Social Psychology Notes 2/15-2/19
Social Psychology Notes 2/15-2/19 2606
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This 2 page Class Notes was uploaded by Claudia Mancl on Thursday February 18, 2016. The Class Notes belongs to 2606 at University of Colorado at Boulder taught by Brett King in Winter 2016. Since its upload, it has received 16 views. For similar materials see Social Psychology in Psychlogy at University of Colorado at Boulder.
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Date Created: 02/18/16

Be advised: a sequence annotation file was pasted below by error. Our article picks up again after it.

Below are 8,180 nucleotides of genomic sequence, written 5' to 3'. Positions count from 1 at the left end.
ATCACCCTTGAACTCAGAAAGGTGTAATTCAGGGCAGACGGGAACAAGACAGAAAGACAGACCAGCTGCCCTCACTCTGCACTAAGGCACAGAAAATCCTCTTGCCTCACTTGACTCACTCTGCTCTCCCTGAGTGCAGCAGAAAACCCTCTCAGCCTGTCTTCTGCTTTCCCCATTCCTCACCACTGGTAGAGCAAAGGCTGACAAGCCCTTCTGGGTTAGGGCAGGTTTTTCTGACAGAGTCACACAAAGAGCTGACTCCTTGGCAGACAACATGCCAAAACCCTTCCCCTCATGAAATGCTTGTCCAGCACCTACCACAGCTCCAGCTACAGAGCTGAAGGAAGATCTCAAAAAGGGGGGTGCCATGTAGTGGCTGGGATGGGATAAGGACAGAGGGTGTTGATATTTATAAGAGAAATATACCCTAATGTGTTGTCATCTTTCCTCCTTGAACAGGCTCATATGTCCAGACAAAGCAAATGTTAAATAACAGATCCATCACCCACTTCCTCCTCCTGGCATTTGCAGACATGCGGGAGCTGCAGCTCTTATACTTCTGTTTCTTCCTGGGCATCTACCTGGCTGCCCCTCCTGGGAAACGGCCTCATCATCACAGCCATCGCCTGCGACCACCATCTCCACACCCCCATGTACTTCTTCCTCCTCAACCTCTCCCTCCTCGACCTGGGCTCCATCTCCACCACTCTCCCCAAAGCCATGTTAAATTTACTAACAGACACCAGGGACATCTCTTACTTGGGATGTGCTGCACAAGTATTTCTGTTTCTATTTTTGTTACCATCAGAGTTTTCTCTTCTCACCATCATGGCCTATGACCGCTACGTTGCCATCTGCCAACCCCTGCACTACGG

Social Psych Notes 2/15/16 – 2/19/16 III. Impression Management a. Situated identities: role of social situation on the self-schema leads to self awareness a. Private self-consciousness: attention to non-public, introspective aspects of self b. Public self-consciousness: projecting a positive image to others leads to an attempt to control self image c. Role of guilt (private anxiety) vs embarrassment (public anxiety) in situated identities b. Self presentation a. Ingratiation: use of spontaneous and well constructed flattery (goal = affection) b. Intimidation: aggressive strategy designed to dominate others (goal = fear) c. Self promotion: boasting behavior or extreme modesty focused on personal accomplishments (goal = appear competent) i. Basking in reflective glory: act of playing up our associations with high status people or events ii. Cutting off reflective failure: distancing ourselves from low- status people or events c. Self-monitoring: tendency to regulate one’s social behavior based on either social demands or internal factors a. High self-monitors: adapt social behavior to fit situations and public expectations b. Low self-monitors: ignore social demands and act based on personal values and beliefs c. Trends in self-monitoring research i. High self-monitors are better at facial expression, producing emotions on demand and reading social situations. More concerned with partner’s appearance ii. Low self-monitors: less likely to be persuaded by authority d. Self-disclosure: process of revealing intimate information about ourselves to others a. Strangers on a train: eavesdrop on conversations and people share a lot with strangers b. Stages in the development of self-disclosure i. Stage 1: orientation stage (stranger stage) ii. Stage 2: exploratory exchange iii. Stage 3: affective exchange (emotions) iv. Stage 4: stable exchange (all barriers come down and can tell the other person anything). Most relationships never make it to stage 4. c. Norm of reciprocity: expectation that both sides should make intimate self-disclosures Attraction I. General Evaluation a. Propinquity: geographical closeness or proximity may enhance attraction. This makes long distance relationships hard. (possible essay question) b. Physical attractiveness: Sir Francis Galton judged women on scale of attractiveness from different countries which produced the Galton Scale of Attraction. a. Names and attraction: there is an influence by the name someone has on how attractive they are to people b. Cultural shifts in perception of beauty: different views of what is beautiful in different cultures and time periods c. Ideal norms of physical attractiveness i. “ideal man”: thin legs and waist, broad shoulders, small buttocks, 6” taller than mate ii. “ideal woman”: medium sized breasts, medium sized buttocks and legs, thin waist and 4.5” shorter than waist iii. this was proven wrong and everyone finds people differently attractive c. Predictability a. Attraction is often conservative which means that predictability involves little risk b. Boring if too predictable: high level of predictability is good, but not too high d. Similarity a. Actual similarity: true degree of similarity between two people (beliefs, intelligence, physical attractiveness) b. Perceived similarity: degree of similarity that people believe exists between them i. Perceived similarity is usually more influential than actual similarity ii. People with an unfavorable self-concept may be more attracted to dissimilar people. c. Matching hypothesis (essay question): tendency to seek one’s physical attractiveness i. Matched couples reported greater levels of satisfaction than mismatched couples ii. Mismatched couples reported greater levels of dissatisfaction and higher divorce rates
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